Regarding operation of the flow regulating valve 2120, when the button 1030 is depressed, the piston 2200 moves in the second direction along the axis 2220 which is opposite to the first direction, and thus generally inward as viewed in FIG. 2H. The seals 2230, 2232, 2234 and sleeves 2205, 2206, 2207, however, are substantially restrained from movement in the second direction by a lip 2111 defined at the entrance to the cavity 2210, which may be created by forming the cavity of a smaller diameter than the cavity 2170. Thus, when the button 1030 is depressed, the piston 2200 moves relative to the seals 2230, 2232, 2234 and sleeves 2205, 2206, 2207.

This movement controls the flow of fluid through the flow control valve 2120. FIG. 2I illustrates a modified perspective view of the flow control valve 2120 to show the flow path to and through the flow control valve. Fluid is supplied to the flow control valve 2120 by a fluid supply conduit 2380 which includes a supply slot 2380′ which is in fluid communication with a first portion 2181 of the flow passageway 2180 defined between the flow-control seal 2230 and the flow passageway end seal 2232. The fluid supply conduit 2380 may be configured to provide a fluid flow applied at the perimeter of the piston 2200. Further, the fluid supply conduit 2380 may in some embodiments be oriented such that the pressurized fluid is directed at the piston 2200 substantially perpendicularly to the axis of the 2220. Substantially perpendicular herein means any configuration wherein the fluid supply conduit 2380 directs the fluid such that is five or more degrees away from parallel with the axis 2220. Providing a fluid flow applied at the perimeter of the piston 2200 in the first portion 2181 of the flow passageway 2180 may prevent fluid pressure from producing a force on the piston in the first direction such as where a fluid supply is provided from below the piston axis within the cavity 2210. Such a force may be undesirable because it increases the necessary force in the second direction that the user must produce to actuate the flow control valve 2120. In particular, the user may have to overcome the force produced by the spring 2240 as it is compressed during actuation of the flow control valve 2120. Therefore, any additional force in the first direction may make the flow control valve 2120 more difficult to actuate.

In addition to providing flow applied at the perimeter of the piston 2200, the flow control valve 2120 may comprise additional features intended to substantially prevent the production of fluid force in the first direction. Returning to FIG. 2G, one such feature is that the cavity 2210 may be in communication with a cavity pressure, such as ambient air pressure, wherein cavity pressure is less than the pressure in the fluid supply conduit 2380. By allowing the cavity 2210 to communicate with ambient air pressure, the force applied to the piston 2200 in the second direction will not have to overcome force produced by compression of fluid within the cavity as the piston moves in the second direction. Some embodiments of flow control valves 2120 may include a pressure relief conduit 2382, which may comprise a passage in the body 2140 leading from the cavity 2210 to the outside of the body to facilitate communication with ambient air pressure.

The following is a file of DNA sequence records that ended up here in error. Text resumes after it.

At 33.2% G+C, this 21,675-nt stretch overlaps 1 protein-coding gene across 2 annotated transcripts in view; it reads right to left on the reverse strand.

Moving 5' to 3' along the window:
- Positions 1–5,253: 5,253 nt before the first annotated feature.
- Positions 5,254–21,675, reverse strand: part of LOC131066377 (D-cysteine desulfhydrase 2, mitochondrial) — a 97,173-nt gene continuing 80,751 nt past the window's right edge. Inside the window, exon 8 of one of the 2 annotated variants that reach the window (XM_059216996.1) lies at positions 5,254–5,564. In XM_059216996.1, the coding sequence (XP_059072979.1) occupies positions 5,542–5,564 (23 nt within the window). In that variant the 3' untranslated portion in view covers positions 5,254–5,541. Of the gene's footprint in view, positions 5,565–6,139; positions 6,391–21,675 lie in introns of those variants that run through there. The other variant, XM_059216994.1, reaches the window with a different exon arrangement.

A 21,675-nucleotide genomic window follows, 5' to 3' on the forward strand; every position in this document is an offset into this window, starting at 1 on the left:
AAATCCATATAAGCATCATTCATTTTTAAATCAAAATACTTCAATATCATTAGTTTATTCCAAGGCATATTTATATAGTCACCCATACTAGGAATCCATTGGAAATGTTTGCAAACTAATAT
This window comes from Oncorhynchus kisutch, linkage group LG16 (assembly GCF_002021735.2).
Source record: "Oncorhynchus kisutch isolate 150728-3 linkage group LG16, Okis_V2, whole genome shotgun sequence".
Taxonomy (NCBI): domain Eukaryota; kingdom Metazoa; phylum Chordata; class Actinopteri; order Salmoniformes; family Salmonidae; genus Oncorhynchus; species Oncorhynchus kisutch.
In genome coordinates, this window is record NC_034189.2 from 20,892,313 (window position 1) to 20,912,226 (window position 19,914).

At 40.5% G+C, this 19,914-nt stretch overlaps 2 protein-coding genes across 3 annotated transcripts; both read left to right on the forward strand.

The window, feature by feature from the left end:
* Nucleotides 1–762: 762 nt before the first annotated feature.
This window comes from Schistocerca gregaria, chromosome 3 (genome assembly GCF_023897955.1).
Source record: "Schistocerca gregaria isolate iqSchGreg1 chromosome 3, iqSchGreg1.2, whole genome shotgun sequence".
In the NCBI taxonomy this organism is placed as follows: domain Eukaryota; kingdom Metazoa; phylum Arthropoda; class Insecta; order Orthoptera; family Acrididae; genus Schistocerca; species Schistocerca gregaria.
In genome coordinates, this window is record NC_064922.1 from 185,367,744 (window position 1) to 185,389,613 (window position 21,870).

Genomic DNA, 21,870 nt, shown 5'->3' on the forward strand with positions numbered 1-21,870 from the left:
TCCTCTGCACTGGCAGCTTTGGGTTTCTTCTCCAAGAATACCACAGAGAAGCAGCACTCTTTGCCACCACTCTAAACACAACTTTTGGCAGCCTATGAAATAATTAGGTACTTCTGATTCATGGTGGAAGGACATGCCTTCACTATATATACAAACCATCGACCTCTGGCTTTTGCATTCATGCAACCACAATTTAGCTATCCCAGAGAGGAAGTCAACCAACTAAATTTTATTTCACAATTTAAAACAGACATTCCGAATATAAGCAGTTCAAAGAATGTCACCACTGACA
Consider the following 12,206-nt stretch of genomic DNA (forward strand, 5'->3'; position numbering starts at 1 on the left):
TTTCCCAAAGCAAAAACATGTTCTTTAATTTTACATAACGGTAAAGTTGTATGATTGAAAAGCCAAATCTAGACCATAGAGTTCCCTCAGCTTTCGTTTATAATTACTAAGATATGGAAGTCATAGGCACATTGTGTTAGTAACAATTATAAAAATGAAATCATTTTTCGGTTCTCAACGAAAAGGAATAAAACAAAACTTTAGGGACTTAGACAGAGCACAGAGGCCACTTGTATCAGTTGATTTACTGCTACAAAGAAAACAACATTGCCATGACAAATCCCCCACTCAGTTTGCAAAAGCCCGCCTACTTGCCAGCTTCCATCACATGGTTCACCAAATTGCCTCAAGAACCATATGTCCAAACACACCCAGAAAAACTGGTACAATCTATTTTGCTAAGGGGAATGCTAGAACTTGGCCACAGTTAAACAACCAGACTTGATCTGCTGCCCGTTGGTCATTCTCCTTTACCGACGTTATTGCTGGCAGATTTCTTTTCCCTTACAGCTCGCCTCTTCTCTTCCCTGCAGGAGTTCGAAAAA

Certain embodiments of flow control valves 2120 may additionally or alternatively be configured such that the fluid supply conduit 2380 is out of fluid communication with the distal ends 2200 a, b (see FIG. 2H) of the piston 2200. By keeping the distal ends 2200 a, b of the piston 2200 out of fluid communication with the fluid supply conduit 2380, the force on the piston in the second direction required to operate the flow control valve 2120 may not have to overcome force created by the pressurized fluid in the fluid supply conduit. To prevent the fluid supply conduit 2380 from communicating with the cavity 2210, and hence the distal end 2200 b of the piston 2200, the flow passageway end seal 2232 may be sized and positioned such that it contacts the piston 2200 and the body 2140 to thereby separate the first portion 2181 of the flow passageway 2180 from the cavity. Additionally or alternatively, the flow control valve 2120 may be configured such that the total area of the piston 2200 perpendicular to the axis 2220 which is exposed to force from pressurized fluid in the second direction is greater than the total area of the piston perpendicular to the axis which is exposed to force from pressurized fluid in the first direction. This may present an alternate way to prevent pressurized fluid in the fluid supply conduit 2380 from producing a net force in the first direction which a user would have to overcome when pressing on the button 1030 to operate the flow control valve 2120. In alternate embodiments the total area of the piston 2200 perpendicular to the axis 2220 which is exposed to force from pressurized fluid in the second direction may be equal to, or less, than the total area of the piston perpendicular to the axis which is exposed to force from pressurized fluid in the first direction. These alternate embodiments would produce substantially no net force and a force in the second direction, which may be desirable in some embodiments.